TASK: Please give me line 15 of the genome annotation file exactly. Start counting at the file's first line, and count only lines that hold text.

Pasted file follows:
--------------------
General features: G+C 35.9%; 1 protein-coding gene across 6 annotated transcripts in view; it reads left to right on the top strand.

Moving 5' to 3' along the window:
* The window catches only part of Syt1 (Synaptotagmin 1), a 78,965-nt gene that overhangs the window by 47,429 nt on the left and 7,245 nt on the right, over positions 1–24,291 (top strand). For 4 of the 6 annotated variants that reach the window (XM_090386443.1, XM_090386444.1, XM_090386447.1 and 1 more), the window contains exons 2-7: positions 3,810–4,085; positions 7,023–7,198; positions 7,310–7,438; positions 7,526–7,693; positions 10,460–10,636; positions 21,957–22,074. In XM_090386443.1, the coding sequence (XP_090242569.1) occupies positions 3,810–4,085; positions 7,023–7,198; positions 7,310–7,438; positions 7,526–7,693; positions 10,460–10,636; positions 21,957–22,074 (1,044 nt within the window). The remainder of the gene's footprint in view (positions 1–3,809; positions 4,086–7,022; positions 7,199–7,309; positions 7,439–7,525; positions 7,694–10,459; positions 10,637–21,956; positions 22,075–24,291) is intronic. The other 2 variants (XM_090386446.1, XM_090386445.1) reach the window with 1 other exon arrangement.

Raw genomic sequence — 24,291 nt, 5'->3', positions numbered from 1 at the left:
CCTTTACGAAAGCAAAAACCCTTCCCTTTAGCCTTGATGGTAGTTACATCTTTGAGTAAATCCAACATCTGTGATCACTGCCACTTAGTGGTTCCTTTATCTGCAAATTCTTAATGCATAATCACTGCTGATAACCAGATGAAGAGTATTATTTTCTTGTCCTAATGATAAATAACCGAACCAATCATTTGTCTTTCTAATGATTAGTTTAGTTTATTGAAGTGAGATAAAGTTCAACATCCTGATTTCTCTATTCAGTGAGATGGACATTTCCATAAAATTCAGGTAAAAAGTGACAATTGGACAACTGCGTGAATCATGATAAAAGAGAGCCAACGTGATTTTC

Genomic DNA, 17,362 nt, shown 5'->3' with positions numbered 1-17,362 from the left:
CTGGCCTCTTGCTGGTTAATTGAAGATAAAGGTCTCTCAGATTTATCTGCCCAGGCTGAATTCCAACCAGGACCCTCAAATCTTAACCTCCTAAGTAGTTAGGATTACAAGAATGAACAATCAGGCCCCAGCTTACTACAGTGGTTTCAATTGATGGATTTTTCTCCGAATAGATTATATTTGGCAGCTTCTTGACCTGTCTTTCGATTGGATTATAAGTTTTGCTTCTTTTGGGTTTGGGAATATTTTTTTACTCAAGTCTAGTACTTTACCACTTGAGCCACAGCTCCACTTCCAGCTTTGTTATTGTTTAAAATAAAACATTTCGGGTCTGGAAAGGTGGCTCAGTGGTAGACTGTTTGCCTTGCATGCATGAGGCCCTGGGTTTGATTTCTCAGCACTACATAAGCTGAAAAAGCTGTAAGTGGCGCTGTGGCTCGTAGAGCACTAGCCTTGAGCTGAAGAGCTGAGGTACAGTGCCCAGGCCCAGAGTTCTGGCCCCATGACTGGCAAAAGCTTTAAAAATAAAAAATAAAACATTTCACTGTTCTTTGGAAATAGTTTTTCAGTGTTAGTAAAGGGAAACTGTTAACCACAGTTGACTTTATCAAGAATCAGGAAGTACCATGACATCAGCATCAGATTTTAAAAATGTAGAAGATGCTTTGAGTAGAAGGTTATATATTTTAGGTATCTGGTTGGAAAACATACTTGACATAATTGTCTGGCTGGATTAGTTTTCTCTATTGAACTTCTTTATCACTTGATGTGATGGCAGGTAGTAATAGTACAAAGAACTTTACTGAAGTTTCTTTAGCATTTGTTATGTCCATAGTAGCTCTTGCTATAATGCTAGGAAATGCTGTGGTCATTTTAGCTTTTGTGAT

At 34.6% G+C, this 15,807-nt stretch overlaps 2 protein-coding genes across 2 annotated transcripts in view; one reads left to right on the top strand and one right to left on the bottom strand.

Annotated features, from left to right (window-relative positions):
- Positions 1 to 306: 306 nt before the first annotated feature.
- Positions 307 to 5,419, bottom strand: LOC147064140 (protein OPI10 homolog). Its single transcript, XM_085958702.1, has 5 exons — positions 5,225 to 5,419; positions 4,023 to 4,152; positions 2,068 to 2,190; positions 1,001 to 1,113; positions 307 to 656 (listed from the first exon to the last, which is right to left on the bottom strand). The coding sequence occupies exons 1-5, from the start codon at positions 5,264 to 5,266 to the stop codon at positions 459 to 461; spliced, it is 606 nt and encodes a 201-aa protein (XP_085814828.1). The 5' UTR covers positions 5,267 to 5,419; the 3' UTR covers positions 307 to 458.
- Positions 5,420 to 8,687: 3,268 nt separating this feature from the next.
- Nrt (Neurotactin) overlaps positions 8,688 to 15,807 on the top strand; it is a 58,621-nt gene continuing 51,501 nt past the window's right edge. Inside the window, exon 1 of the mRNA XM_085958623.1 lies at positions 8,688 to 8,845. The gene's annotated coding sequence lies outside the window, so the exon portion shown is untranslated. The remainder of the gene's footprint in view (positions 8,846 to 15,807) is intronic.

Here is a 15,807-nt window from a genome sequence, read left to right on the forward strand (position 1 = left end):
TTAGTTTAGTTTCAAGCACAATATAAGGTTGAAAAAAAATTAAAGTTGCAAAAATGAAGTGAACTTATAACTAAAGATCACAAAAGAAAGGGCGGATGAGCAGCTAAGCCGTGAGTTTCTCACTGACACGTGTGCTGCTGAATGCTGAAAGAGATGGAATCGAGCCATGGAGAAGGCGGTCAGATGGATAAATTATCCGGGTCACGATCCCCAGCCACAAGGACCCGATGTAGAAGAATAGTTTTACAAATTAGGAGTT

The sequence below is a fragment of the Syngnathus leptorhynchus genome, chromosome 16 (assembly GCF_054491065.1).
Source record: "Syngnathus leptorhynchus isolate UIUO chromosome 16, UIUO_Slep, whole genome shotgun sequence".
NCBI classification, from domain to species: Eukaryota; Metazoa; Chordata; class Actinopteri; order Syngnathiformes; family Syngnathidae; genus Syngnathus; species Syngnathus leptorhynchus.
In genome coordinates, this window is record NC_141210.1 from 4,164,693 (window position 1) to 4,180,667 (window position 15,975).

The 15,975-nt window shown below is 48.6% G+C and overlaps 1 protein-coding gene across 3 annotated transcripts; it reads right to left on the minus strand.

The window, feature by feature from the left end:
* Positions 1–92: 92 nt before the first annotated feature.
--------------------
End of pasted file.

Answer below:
TTAGTTTAGTTTCAAGCACAATATAAGGTTGAAAAAAAATTAAAGTTGCAAAAATGAAGTGAACTTATAACTAAAGATCACAAAAGAAAGGGCGGATGAGCAGCTAAGCCGTGAGTTTCTCACTGACACGTGTGCTGCTGAATGCTGAAAGAGATGGAATCGAGCCATGGAGAAGGCGGTCAGATGGATAAATTATCCGGGTCACGATCCCCAGCCACAAGGACCCGATGTAGAAGAATAGTTTTACAAATTAGGAGTT